Welcome and thanks for visiting...
The Story Behind Bumper Plates
Since the introduction of weightlifting at the inaugural modern Olympic Games of 1896 the use of competitive equipment has gone through several changes. The early non-revolving bars with shot-filled globe ends would make today’s performances impossible.
Today’s colorful array of rubber “bumper” plates is a relatively new development. To learn how we got to today’s equipment design, let’s take a look back.
The Modern Barbell and Platform
Today’s plate-loaded barbells first appeared early in the 20th Century. The first revolving bar for use with metal discs entered the competitive scene in 1928. While the first Olympic competitors had lifted on the ground as part of track & field competition, we soon saw wooden platforms introduced and lifters competing as a separate sport.
According to the rules, but also as a sign of respect for the competitive venue, early lifters were required to return the barbell to the platform under control (no dropping). Through the 1950s most World Championship lifters did, in fact, made an attempt to lower weights from overhead. This rule was in place at local meets into the 1970s, but lifters of this era noted some differences in enforcement on the international platform. With ever-increasing weights, the times they were a changing. But the requirement to lower weights back to the platform “under control” remained in effect until the eventual introduction of bumper plates. Check out online highlights of elite competition in this era to note the norms of the day.
To Drop or Not to Drop
Of course, any missed lift usually meant free-falling barbells. Often, especially when the discs landed unevenly, the result was a bent bar. Also, a few drops in the same spot on the platform were likely to cause damage to the wood. Platform repair and reconstruction was a regular part of gym maintenance as recently as the 1970s.
At the Tokyo Olympics in 1964, thin rubber matting was added to the competition platform after the first two weight categories competed. Although this hardly lessened the impact of dropping iron weights it may have helped reduce platform damage.
Rubber matting in some form became the norm. Many lifters from that era scavenged local industrial sites for discarded conveyor belt rubber, which worked very well. It protected the wood, without noticeably raising the height of the barbell.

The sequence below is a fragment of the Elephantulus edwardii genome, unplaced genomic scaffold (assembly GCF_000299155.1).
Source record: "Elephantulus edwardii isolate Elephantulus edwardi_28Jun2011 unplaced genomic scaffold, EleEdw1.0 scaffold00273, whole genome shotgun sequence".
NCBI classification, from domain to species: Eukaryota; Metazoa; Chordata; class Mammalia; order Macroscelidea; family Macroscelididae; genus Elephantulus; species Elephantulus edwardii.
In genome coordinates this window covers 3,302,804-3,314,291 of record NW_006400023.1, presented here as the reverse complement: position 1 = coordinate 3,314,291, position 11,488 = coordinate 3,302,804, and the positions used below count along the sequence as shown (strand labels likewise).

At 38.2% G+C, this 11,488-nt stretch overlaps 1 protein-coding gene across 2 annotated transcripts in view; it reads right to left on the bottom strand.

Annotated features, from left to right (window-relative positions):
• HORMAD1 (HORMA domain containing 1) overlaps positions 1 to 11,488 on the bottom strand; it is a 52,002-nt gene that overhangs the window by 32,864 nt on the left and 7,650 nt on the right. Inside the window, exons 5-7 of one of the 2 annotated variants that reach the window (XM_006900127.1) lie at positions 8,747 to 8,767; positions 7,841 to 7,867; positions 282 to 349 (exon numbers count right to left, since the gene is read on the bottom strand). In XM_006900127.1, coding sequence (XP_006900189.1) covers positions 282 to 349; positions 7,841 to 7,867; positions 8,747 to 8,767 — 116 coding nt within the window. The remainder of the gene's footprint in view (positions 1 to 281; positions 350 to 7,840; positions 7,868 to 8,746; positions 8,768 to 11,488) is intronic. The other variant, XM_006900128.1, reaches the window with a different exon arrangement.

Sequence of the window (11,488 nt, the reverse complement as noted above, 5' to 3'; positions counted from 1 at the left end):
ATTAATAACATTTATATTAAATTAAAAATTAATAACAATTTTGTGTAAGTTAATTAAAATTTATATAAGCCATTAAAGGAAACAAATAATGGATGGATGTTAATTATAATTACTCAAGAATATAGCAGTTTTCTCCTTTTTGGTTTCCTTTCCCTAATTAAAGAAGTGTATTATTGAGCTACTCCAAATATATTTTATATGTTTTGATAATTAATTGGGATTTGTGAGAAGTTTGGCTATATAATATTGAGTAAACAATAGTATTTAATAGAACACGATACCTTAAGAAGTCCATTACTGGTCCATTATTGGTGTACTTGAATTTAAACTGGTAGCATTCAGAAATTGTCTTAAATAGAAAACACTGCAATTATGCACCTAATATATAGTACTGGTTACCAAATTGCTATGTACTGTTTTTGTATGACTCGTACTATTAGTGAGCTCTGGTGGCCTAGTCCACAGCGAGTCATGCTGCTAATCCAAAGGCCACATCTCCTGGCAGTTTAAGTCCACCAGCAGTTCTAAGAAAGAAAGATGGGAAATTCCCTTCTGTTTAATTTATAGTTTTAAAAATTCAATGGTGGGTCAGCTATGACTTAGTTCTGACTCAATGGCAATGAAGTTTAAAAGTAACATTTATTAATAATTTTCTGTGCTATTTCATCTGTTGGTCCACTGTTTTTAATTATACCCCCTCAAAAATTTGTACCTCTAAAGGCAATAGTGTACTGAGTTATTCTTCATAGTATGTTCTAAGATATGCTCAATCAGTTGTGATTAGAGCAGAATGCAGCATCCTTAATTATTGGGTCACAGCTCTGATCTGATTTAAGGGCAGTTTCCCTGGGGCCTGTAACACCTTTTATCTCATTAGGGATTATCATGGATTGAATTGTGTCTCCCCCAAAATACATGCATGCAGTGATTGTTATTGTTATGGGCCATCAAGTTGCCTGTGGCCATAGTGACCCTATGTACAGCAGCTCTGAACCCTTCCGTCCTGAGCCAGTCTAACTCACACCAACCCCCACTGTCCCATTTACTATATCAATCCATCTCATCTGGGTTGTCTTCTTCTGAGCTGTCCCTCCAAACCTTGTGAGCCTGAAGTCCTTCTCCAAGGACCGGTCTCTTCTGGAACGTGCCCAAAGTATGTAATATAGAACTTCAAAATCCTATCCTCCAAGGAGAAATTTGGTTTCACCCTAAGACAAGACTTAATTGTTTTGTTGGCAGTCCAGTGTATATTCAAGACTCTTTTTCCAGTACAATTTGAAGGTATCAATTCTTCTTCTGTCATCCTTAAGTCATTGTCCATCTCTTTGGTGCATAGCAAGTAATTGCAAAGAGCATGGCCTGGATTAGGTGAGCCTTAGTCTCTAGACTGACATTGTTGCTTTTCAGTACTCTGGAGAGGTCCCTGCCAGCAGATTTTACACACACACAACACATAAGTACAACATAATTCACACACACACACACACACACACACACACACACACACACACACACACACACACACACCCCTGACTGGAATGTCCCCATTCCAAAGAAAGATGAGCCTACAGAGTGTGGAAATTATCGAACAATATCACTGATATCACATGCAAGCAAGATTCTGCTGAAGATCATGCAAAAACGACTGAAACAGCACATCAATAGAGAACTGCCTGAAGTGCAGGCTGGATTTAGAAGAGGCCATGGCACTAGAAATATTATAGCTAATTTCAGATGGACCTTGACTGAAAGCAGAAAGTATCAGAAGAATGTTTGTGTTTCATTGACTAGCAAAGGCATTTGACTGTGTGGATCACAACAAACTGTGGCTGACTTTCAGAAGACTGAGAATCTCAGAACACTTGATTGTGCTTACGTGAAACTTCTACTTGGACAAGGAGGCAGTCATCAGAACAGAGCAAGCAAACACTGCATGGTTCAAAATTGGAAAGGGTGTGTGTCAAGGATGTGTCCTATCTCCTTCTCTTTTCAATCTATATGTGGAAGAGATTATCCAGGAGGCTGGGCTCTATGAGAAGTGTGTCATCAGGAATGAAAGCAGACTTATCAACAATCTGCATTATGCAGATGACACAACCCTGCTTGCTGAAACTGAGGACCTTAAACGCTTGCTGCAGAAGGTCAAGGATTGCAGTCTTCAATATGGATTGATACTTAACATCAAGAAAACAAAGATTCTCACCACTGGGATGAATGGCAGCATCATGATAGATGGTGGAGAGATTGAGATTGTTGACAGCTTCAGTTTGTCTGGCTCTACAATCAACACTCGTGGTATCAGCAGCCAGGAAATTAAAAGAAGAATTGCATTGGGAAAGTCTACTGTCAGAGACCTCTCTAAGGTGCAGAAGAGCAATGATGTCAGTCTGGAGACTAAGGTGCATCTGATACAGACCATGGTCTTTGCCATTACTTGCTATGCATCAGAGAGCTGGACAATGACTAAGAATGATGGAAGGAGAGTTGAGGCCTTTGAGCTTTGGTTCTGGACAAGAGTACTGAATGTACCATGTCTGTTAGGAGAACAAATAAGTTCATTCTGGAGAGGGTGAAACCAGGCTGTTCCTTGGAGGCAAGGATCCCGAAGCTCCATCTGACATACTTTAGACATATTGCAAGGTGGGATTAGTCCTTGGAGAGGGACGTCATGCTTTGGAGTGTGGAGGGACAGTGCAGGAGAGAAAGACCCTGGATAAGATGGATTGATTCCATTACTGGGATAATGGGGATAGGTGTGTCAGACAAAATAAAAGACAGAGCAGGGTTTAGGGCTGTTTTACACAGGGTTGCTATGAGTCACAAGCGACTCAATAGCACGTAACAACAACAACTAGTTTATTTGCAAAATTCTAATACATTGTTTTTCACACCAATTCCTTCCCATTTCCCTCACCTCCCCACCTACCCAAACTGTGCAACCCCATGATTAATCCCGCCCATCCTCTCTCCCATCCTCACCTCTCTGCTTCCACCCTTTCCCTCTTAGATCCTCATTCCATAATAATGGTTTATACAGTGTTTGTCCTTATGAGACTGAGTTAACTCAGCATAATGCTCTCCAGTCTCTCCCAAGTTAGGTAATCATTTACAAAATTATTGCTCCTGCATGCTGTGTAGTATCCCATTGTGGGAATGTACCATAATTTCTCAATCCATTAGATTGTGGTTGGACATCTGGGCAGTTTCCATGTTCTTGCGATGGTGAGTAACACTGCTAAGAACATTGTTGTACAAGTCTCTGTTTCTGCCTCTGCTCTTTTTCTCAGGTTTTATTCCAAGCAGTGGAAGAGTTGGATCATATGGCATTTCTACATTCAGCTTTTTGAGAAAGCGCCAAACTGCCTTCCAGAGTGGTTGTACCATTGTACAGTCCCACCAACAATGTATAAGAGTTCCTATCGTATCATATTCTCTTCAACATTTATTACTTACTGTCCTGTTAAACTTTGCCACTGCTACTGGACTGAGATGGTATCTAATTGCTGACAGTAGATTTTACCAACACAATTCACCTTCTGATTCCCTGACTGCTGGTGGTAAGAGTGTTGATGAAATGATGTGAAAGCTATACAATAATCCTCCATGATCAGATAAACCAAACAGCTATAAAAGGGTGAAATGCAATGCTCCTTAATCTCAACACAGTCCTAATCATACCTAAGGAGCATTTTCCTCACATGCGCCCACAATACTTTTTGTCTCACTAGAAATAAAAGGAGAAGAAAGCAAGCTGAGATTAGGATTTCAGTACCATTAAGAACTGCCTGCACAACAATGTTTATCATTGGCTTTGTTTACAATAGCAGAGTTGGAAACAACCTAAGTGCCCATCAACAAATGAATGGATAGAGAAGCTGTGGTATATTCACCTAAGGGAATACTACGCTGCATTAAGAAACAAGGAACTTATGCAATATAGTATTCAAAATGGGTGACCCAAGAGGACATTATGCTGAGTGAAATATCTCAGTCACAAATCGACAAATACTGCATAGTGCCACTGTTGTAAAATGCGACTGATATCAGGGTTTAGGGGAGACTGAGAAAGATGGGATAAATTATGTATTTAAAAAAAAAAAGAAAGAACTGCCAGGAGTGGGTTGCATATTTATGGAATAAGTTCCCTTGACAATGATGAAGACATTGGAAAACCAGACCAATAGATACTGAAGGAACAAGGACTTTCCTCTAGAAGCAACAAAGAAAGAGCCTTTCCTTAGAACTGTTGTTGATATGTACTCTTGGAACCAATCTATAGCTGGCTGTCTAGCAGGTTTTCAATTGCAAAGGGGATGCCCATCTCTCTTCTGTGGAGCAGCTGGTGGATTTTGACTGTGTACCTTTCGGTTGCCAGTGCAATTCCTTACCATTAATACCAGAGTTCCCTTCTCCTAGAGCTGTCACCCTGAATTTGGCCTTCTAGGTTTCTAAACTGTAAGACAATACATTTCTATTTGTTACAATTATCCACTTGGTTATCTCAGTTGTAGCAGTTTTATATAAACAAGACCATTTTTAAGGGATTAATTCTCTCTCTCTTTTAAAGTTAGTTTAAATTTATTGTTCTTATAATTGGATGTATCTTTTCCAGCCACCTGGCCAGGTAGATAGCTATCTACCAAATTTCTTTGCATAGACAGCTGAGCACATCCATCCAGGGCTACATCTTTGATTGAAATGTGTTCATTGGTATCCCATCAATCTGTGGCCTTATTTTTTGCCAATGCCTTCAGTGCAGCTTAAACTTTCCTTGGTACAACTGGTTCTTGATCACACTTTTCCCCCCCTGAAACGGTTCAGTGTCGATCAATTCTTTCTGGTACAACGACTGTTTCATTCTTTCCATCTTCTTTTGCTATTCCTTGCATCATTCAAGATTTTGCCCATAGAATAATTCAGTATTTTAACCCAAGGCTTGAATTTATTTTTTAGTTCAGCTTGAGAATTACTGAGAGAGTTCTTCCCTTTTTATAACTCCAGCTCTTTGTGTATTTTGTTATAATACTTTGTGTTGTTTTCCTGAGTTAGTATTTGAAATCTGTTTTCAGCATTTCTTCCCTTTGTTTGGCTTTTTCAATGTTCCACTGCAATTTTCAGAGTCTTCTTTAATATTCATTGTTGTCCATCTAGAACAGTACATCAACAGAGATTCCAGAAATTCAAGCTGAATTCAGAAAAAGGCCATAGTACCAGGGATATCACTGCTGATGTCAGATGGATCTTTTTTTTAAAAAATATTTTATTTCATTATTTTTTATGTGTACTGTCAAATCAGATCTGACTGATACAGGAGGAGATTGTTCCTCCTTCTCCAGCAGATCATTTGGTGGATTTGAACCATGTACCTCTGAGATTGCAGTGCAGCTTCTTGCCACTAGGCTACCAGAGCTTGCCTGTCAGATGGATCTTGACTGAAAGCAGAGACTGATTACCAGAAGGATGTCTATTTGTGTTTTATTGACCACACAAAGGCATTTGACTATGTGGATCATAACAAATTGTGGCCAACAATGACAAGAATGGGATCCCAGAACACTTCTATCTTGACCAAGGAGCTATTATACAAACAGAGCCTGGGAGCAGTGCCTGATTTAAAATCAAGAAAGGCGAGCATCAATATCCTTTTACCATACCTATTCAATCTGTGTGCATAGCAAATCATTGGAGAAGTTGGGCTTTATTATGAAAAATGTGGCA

As this dropping of metal barbells became more and more accepted, we noted that many facilities simply banned the practice of weightlifting. By the 1970s it became commonplace for YMCAs and health clubs to spend money on Universal, Nautilus, or other resistance training machines and skip the nuisance of free weights, loud noise, and damaged equipment. The once popular National YMCA Weightlifting Championships soon became a thing of the past.
Changing of the Plates
Until the 1970s York Barbell Company’s “Olympic Standard Barbell” was the norm in most training and competition venues. The heaviest, and largest, disc was 20kg (45lb). Any lighter discs were available in a smaller diameter, as noted in the scaled-down plate design often seen in graphic arts today. With minimal markings and no color-coding for plates, lifters of the day readily knew that a bar with four large (20kg/45lb) plates, two of the next largest (15kg/35lb) plates and secured with a set of collars weighed 135kg/305lb.
In York’s original design the outside edge of the largest disc was a wide flange. This helped to protect the wooden platforms to a certain extent, but took up a lot of space, especially as performances increased. Following another company’s lead, by 1967 York introduced a slimmer plate (with sharper edges), resulting in the easy loading of greater weights. Our new Iron Game cousin, powerlifting, was just getting started and the new design was no doubt influenced by this new sport’s need for heavier weights in the same space.
In the early days of weightlifting, most manufacturer marks and weight designations appeared only on one side of the disc, with the other side blank. At the time, all disc markings faced inward, which led to some confusion once extra, same sized discs were loaded. Soon, the International Weightlifting Federation (IWF) introduced a rule requiring that only the first pair of plates face inward and other plates facing outward.
This was to assist the referees with properly identifying the plates and confirming the weight on the bar. But this failed to help when more than two full-sized discs (all the same color) were loaded, as no markings were visible on any of the covered plates.
In the late 1960s, several manufacturers introduced rubber bumper plates. At the 1971 World Championships in Lima, Peru we saw the last use of an all-iron barbell at that level meet. During the 1972 Munich Olympic Games the West German barbell manufacturer, Schnell, introduced a 25kg rubber bumper plate. This was a natural progression, as world records were continuing to increase. The Schnell set eliminated the the 20- and 15- kilogram plates, but the 20kg bumper returned for the 1973 World Championships in Havana.